Charles E. Smith Jewish Day School
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The student news site of Charles E. Smith Jewish Day School

The Lion's Tale

The student news site of Charles E. Smith Jewish Day School

The Lion's Tale

The student news site of Charles E. Smith Jewish Day School

The Lion's Tale

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Arts Chai-Lights celebrates art and STEM

To+honor+the+133+hostages+being+held+in+Gaza%2C+Lower+School+art+teacher+Emma+Whitaker+made+individual+portraits+of+each+of+them.
Tali Loeffler
To honor the 133 hostages being held in Gaza, Lower School art teacher Emma Whitaker made individual portraits of each of them.

The room fills with silence as sophomore Ella Arking plays the first notes of “Somewhere Only We Know” by Keane on the piano. Sophomore Josh Dori chimes in and starts to sing, accompanying Arking with an acoustic guitar. Arking and Dori sing the melody once more in unison, and the audience bursts into applause as the song draws to a close.

CESJDS hosted its annual Arts Chai-Lights event on March 29 in the Upper School building. Arts Chai Lights celebrates all of the types of art programs at JDS, including the performing and visual arts and STEM. It shines the spotlight on the students within the community who are involved in those programs. Starting this year, the event is endowed by the Blecher Family. It recognizes Mia and Lee Blecher’s establishment of the Blecher Family Upper School Music Endowment, which is in memory of Mia’s parents.  

Arts Chai-Lights includes visual artwork produced by students of all ages and faculty members from the whole year, as well as musical performances from students. Visitors and guests have the opportunity to participate in hands-on art activities, while enjoying the display and performances throughout the evening. Different exhibits and stations were set up for kids and families to create and experience art in different ways. Some of these stations, like the ceramic station, were student-led. 

“Creativity is important,” Director of Arts Education Dr. David Solomon said. “We call it Arts Chai-Lights – Chai meaning life. And for so many students the opportunity to express and be creative is a life flow. We express who we are, our identities, our values [and] our imagination.”

Solomon is in charge of planning, organizing and running the event. Preparation for Arts Chai-Lights is a year-long process that involves major planning and coordination between students and faculty, according to Solomon. For example, all year, students from the Art Z’man Kodesh have been working on a mural that they unveiled during the event after finishing it.  

In addition to artwork, there were a total of 45 musical performances by students and three dance performances from students in the lower school. These took place in various locations throughout the school, allowing it to be spotlighted hand in hand with the visual artwork. This year guests had the opportunity to participate in STEM stations and view STEM student-work on display as well.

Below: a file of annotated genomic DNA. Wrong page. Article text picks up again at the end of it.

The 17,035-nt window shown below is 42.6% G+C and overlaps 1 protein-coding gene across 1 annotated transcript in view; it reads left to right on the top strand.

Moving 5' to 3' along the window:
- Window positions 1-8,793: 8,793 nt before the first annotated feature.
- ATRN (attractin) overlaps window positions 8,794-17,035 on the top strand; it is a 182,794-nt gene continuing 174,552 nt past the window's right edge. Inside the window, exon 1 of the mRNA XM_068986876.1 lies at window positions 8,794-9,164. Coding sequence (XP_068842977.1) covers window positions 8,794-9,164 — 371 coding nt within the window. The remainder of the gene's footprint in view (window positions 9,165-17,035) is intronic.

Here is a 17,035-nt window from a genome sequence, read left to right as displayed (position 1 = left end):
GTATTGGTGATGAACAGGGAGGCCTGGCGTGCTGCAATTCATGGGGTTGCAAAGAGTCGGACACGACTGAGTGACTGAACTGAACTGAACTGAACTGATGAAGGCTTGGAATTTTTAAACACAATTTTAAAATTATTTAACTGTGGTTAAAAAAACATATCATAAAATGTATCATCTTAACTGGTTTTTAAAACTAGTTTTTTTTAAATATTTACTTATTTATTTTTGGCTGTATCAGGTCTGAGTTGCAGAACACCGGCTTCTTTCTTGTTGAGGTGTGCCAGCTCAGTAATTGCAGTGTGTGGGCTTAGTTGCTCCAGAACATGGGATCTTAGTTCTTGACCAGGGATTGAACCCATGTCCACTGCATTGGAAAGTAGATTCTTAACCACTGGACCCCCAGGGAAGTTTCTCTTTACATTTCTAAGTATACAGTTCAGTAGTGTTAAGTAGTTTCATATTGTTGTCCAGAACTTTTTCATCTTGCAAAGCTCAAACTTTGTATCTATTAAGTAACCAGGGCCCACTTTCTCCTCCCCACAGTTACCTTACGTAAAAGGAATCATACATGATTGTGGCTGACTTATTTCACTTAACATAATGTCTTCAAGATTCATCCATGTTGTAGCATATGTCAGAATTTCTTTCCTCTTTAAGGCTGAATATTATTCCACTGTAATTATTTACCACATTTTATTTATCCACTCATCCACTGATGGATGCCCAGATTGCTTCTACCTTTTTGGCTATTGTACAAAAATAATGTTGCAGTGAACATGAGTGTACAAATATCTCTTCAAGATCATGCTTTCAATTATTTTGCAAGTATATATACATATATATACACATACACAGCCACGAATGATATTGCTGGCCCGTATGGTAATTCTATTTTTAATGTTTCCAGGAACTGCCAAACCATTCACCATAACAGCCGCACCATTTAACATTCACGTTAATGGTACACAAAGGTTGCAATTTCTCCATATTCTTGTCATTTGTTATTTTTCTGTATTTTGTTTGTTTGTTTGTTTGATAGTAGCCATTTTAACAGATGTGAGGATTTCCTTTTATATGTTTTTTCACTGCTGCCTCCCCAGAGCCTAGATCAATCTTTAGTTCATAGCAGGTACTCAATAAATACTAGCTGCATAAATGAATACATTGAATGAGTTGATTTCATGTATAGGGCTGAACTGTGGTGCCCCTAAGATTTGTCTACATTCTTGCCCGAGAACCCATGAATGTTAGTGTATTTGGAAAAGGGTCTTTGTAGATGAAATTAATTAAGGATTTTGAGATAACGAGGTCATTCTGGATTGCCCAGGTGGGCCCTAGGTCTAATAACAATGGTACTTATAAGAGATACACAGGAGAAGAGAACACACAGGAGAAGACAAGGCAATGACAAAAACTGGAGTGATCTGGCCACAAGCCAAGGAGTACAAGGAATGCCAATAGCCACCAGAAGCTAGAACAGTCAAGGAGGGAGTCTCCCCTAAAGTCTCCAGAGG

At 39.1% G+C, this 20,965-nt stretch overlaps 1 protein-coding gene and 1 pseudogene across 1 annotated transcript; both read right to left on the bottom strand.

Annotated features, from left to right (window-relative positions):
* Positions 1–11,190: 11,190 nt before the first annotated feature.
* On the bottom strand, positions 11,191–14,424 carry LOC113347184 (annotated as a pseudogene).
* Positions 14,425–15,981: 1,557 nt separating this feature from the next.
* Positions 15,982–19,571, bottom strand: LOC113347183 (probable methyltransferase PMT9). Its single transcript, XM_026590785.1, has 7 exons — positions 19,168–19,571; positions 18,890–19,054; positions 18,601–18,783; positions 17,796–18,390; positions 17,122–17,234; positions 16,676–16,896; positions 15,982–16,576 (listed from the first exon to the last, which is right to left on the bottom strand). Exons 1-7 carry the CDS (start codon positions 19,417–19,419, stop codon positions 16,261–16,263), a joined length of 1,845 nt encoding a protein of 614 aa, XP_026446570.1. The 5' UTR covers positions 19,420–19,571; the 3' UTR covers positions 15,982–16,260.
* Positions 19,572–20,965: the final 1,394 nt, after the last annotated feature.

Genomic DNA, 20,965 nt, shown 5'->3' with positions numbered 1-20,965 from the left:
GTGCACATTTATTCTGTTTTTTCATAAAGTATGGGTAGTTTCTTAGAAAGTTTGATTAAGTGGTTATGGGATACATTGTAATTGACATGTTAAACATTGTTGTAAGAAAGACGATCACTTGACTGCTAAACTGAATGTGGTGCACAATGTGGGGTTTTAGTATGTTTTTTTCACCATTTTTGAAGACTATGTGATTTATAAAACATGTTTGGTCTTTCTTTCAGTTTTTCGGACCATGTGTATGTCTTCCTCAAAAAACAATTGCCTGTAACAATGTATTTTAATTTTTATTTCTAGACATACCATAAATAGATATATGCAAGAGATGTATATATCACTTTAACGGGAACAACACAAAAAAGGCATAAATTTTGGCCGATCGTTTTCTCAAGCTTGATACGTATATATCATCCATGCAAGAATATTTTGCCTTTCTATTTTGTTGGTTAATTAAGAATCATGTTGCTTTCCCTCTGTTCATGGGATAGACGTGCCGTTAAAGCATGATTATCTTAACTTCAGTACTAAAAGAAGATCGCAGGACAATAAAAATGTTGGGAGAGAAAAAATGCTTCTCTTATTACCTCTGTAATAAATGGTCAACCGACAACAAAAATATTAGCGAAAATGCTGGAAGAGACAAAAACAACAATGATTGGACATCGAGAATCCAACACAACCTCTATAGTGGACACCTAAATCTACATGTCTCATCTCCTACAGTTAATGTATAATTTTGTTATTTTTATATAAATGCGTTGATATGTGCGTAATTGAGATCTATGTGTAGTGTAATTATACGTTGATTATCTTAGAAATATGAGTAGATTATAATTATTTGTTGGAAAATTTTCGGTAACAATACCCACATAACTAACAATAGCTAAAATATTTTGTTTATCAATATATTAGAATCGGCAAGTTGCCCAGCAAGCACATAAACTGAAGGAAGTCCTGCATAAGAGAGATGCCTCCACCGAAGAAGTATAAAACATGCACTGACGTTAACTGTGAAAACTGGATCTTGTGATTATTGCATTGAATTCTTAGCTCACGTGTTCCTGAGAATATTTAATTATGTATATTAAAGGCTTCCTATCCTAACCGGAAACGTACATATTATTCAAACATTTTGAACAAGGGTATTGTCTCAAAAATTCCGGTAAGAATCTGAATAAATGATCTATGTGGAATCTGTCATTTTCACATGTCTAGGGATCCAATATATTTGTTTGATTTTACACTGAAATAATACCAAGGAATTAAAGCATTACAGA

As one of the stage managers for both middle and high school performances, Arking helped set up and run the sound system in the Beit Midrash at the event. She also performed both individually and with JDS’ acapella group, Shir Madness. Arking enjoyed the opportunity to perform for her peers, as Kab Shab spots typically fill up quickly. 

“Obviously, I love music so much so I think it’s really special to get to walk around and listen to people I’ve maybe never heard before,” Arking said. “I also think that it’s a really good way to get our community together, because a lot of kids from the Lower School come.”

This year, Lower School art teacher Emma Whitaker created individual portraits of all of the 133 hostages that are currently being held in Gaza. After noticing a decrease in media coverage for the hostages and their families, Whitaker wanted to bring attention to and honor them through art for Arts Chai-Lights.

“When I was painting those portraits, I had the opportunity to learn about the hostages, their families, their stories, their experiences, their hopes and their dreams,” Whitaker said. “And so another thing I wanted to honor with the project is like these are real people who had real lives and people that care about them.”

To create the portraits, Whitaker took commonly recognized photos of hostages from the internet and outlined them before coloring them in. She got inspiration from American artist Alex Katz and aimed to create a minimalist, yet cohesive project.

Overall, the event provided students and families to enjoy the arts and appreciate the talent of individuals. It culminated a school year full of emotion and expression

“The arts allow us to reflect, to heal, to come together as a community and of course [to] celebrate our students’ creativity,” Solomon said. “Creativity gives us some hope.”

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